The Fund’s investment objective is to obtain long-term capital appreciation. The Fund pursues its objective by investing primarily in equity and equity-linked securities of public and private companies, including U.S.-based companies, (i) whose securities are traded principally on a stock exchange in a Caribbean Basin Country or (ii) that have at least 50% of the value of their assets in a Caribbean Basin Country or (iii) that derive at least 50% of their total revenue from operations in a Caribbean Basin Country (collectively, “Caribbean Basin Companies”). Under normal conditions, the Fund invests at least 80% of its total assets in equity and equity-linked securities of Caribbean Basin Countries. This 80% policy may be changed without stockholder approval upon sixty days written notice to stockholders. The Fund’s investment objective is fundamental and may not be changed without the approval of a majority of the Fund’s outstanding voting securities.

Under the Fund’s organizational documents, its Officers and Directors are indemnified against certain liabilities arising out of the performance of their duties to the Fund. In addition, in the normal course of business, the Fund enters into contracts with its vendors and others that provide for general indemnifications. The Fund’s maximum exposure under these arrangements is unknown as this would involve any future potential claims that may be made against the Fund. However, based on experience, management expects the risk of loss to be remote.

The Fund’s custodian and transfer agent is State Street Bank and Trust Company (“SSBT”), 200 Clarendon Street, PO Box 9130, Boston, Massachusetts 02117.


In accordance with accounting principles generally accepted in the United States of America (“GAAP”), fair value is defined as the price that would be received to sell an asset or paid to transfer a liability (i.e., the “exit price”) in an orderly transaction between market participants at the measurement date.

In determining fair value, the Fund uses various valuation approaches. In accordance with GAAP, a fair value hierarchy for inputs is used in measuring fair value that maximizes the use of observable inputs and minimizes the use of unobservable inputs by requiring that the most observable inputs be used when available.

Observable inputs are those that market participants would use in pricing the asset or liability based on market data obtained from sources independent of the Fund. Unobservable inputs reflect the Fund’s assumptions about the inputs market participants would use in pricing the asset or liability developed based on the best information available in the circumstances. The fair value hierarchy is categorized into three levels based on the inputs as follows:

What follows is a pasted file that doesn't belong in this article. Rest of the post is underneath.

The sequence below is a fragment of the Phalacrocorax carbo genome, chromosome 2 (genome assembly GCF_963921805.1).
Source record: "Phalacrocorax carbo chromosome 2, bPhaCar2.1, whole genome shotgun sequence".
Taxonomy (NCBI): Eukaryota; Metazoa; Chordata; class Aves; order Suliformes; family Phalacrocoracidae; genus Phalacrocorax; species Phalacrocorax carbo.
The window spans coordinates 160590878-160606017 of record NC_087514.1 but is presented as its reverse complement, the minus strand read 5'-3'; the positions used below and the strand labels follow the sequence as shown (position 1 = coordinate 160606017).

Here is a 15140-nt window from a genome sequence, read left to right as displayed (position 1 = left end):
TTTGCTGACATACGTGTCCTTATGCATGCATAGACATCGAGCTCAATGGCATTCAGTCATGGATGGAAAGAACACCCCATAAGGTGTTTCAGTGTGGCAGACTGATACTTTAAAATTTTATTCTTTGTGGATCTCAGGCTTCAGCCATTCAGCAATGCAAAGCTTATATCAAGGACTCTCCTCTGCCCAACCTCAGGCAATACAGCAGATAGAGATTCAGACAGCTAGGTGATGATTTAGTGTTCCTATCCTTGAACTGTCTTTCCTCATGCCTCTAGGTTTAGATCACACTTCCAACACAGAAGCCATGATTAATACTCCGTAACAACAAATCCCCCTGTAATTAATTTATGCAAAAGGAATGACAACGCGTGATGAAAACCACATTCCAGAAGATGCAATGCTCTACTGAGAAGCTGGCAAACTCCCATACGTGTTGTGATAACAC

The availability of valuation techniques and observable inputs can vary from security to security and is affected by a wide variety of factors including, the type of security, whether the security is new and not yet established in the marketplace, and other characteristics particular to the transaction. To the extent that valuation is based on models or inputs that are less observable or unobservable in the market, the determination of fair value requires more judgment. Those estimated values do not necessarily represent the amounts that may be ultimately realized due to the occurrence of future circumstances that cannot be reasonably determined. Because of the inherent uncertainty of valuation, those estimated values may be materially higher or lower than the values that would have been used had a ready market for the securities existed. Accordingly, the degree of judgment exercised by the Fund in determining fair value is greatest for securities categorized in Level 3. In certain cases, the inputs used to measure fair value may fall into different levels of the fair value hierarchy. In such cases, for disclosure purposes, the level in the fair value hierarchy within which the fair value measurement in its entirety falls, is determined based on the lowest level input that is significant to the fair value measurement.

Fair value is a market-based measure considered from the perspective of a market participant rather than an entity-specific measure. Therefore, even when market assumptions are not readily available, the Fund’s own assumptions are set to reflect those that market participants would use in pricing the asset or liability at the measurement date. The Fund uses prices and inputs that...